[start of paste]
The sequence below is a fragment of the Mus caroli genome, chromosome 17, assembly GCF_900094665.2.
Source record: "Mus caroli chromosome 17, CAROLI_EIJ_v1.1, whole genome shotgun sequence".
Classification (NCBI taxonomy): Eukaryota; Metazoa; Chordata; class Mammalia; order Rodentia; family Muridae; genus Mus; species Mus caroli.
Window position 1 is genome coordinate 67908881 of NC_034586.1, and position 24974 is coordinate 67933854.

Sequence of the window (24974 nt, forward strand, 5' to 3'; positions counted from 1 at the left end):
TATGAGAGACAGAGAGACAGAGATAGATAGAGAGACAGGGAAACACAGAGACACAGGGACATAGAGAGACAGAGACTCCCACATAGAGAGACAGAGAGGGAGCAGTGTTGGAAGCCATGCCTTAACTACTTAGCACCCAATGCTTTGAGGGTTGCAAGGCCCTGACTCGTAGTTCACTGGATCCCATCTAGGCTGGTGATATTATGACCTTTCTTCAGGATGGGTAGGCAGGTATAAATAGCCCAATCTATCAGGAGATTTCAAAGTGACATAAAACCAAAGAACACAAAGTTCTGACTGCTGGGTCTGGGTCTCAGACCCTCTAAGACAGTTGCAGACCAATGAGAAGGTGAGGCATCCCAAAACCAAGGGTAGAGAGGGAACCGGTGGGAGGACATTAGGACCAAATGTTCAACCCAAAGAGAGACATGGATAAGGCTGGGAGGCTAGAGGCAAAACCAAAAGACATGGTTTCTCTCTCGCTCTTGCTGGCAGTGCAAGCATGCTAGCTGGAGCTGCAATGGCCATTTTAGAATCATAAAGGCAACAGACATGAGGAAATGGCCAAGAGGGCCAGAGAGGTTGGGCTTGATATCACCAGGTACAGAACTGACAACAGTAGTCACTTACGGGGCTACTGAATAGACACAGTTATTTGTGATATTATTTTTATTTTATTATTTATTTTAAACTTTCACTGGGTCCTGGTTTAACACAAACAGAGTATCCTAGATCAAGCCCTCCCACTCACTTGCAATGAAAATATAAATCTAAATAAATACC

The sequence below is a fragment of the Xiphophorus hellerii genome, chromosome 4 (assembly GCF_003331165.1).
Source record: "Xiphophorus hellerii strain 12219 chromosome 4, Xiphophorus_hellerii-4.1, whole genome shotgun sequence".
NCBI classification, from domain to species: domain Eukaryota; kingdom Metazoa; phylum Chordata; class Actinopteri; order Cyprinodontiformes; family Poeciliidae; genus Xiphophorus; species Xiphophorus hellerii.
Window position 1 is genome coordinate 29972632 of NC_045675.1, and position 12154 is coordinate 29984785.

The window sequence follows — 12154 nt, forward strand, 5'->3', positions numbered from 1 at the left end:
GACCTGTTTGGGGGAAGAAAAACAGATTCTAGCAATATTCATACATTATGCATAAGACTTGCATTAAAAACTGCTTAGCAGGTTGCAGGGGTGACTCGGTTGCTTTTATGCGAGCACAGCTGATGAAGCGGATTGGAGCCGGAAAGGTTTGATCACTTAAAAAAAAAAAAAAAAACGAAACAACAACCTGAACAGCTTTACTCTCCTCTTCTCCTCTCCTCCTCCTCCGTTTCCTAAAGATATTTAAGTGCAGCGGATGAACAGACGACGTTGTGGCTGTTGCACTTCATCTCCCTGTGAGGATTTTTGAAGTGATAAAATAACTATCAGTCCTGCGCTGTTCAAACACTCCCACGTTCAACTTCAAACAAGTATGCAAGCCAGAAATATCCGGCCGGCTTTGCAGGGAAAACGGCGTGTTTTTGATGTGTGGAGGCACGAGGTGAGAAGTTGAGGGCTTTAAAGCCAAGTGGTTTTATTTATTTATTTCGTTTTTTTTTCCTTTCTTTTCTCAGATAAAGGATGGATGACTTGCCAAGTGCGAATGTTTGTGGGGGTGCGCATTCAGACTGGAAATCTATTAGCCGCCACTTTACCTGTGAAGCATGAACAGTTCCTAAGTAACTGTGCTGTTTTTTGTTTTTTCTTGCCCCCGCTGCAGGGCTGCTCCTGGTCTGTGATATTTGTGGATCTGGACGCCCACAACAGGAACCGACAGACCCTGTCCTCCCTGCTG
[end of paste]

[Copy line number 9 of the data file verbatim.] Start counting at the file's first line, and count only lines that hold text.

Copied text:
NCBI classification, from domain to species: domain Eukaryota; kingdom Metazoa; phylum Chordata; class Actinopteri; order Cyprinodontiformes; family Poeciliidae; genus Xiphophorus; species Xiphophorus hellerii.